Piccirillo, G. and et al. "Autonomic modulation of heart rate and blood pressure in hypertensive subjects with symptoms of anxiety". Clin Sci 95(1): 43-52, 1998

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New Laser Treatment Machines and Protocols for treating facial redness and flushing.

Dr. Nase published this article in the well-respected medical journal, Practiacal Dermatology.

It details cutting edge approaches using a triple pass protocol to get the surface vessels and the flushing vessels (http://www.practicaldermatology.com/issues/0707/pd0707%20erythema%20fea.pdf)

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Dr. Geoffrey Nase's newest laser treatment protocol specifically for facial flushing.

This was published in Practical Dermatology as the Cover Story: Getting to the Core of Erythema

*Moderator edit, URL removed - read the board rules. *

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You are clearly either Dr Nase himself or working for Dr Nase....Did you not learn from the rosacea forums?

Your 'protocol' is nothing more than Dr Crouchs protocal....and he has been doing it for years!

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I learned the hard way that the ingredients in a product can help or hurt my skin and rosacea. One "high-end" eye cream caused my skin to become flaming red and my eyes to swell shut!

When I had a major breakout/skin reaction, a dermatologist told me to use the cleanest (most chemical-free) products I could find to help my skin.

I started with organic olive oil as a cleanser (massage it into skin to remove oil and dirt!), then rinsed with warm water and put on a thin layer of organic honey.

The honey kills all kinds of germs and bacteria AND moisturizes, plus it leaves the skin feeling very soft. After rinsing the honey off, I put on a thin layer of olive oil to protect my skin.

This did wonders very quickly. As soon as my skin was back to "normal" I looked for products I could buy that were chemical free. That took reading labels and learning about what's in products.

It seems manufacturers of skincare products can make any claims and use any ingredients because they're not monitored by the USDA or the FDA. Not good.

So, certified organic products are the way to go for me. Using them (plus organic honey as a treat for my face), has left my skin in beautiful condition and the rosacea is no longer a problem.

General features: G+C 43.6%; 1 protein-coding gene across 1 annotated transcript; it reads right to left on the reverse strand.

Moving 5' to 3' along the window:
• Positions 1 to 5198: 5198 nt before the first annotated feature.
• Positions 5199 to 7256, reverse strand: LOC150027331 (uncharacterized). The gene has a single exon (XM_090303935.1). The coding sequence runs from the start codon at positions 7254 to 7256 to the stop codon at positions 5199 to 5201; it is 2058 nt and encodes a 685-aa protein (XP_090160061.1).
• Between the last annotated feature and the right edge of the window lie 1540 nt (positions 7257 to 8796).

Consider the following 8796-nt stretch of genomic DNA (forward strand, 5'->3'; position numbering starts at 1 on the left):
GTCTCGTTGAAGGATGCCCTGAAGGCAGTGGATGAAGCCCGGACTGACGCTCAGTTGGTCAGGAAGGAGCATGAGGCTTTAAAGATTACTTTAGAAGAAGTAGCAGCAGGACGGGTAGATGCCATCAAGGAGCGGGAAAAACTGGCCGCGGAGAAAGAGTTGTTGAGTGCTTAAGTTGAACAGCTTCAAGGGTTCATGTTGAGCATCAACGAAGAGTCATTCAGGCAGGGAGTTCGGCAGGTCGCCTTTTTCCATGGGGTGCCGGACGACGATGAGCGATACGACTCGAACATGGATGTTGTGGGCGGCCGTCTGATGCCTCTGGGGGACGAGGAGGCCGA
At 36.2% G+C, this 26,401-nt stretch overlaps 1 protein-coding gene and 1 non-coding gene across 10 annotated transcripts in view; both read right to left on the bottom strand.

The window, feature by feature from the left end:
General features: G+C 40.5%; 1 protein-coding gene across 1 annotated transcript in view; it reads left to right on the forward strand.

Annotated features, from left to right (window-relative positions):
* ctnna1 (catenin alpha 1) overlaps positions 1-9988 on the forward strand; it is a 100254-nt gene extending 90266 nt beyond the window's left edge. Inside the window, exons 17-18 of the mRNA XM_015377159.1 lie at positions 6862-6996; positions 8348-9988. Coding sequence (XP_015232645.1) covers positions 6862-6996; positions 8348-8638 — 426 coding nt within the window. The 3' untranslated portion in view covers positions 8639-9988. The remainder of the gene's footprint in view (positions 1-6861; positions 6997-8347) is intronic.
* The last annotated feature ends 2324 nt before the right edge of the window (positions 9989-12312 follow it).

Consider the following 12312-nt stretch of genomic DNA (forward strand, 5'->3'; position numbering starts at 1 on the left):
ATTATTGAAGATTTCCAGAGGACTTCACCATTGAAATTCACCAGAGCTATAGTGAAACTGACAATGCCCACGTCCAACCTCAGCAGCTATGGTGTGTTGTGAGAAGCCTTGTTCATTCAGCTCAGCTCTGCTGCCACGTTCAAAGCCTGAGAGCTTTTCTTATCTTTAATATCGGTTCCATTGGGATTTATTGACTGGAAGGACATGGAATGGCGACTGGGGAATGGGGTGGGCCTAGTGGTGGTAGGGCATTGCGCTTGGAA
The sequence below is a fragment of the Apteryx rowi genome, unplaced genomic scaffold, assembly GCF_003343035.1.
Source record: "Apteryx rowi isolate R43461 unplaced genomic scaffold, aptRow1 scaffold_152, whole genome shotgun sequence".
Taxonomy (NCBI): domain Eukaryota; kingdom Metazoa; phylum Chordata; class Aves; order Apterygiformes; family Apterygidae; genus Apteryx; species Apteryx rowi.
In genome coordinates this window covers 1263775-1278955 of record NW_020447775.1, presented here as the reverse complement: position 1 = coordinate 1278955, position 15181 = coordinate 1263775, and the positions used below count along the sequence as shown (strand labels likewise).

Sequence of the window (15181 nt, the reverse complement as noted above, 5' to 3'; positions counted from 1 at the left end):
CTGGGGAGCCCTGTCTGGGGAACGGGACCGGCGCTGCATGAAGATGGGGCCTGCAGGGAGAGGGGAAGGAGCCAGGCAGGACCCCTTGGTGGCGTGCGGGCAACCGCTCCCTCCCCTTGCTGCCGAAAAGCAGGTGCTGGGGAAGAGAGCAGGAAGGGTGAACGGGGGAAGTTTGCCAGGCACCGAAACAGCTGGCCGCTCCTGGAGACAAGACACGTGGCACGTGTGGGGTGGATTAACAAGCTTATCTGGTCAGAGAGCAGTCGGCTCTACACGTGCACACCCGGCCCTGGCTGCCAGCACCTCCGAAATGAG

With so many manufacturers using chemicals in their products, almost any product - cleansers, moisturizers, shampoos, conditioners, hair gels and sunscreens - can be causing breakouts on your face and body.

A page that shows what to look for in organic products as well as ingredients to avoid in other skin and hair care products is under "organic skin care" in the nav bar on the best-mens-skin.care dot com site.

To find chemical-free products, read labels and research ingredients - or start with certified organic ingredients which don't contain harmful chemicals.

Mayo

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Nase is up to his old and tired games again. Always pretending to be others while praising himself in the hopes of drawing attention to his products. He is a fraud and all his products are frauds. Google debunking nase and decide for yourself.

Edited by Jimm

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You are clearly either Dr Nase himself or working for Dr Nase....Did you not learn from the rosacea forums?

Sure sounds like Nase to me. He will infiltrate all the online support groups he can in his attempt to make money out of those unfortunates with skin problems. Most of the main rosacea Forums banned him but you will usually find him popping up somewhere under yet another alias.

As Jimm says Mr Nase is a proven fraudster and conman.

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I have begun to read the book by Dr Nase. I find that it is very factual. I don't know why you care if he is self promoting. Isn't that what everyone is doing these days?? 

Worry about your selfies and leave this poor guy alone.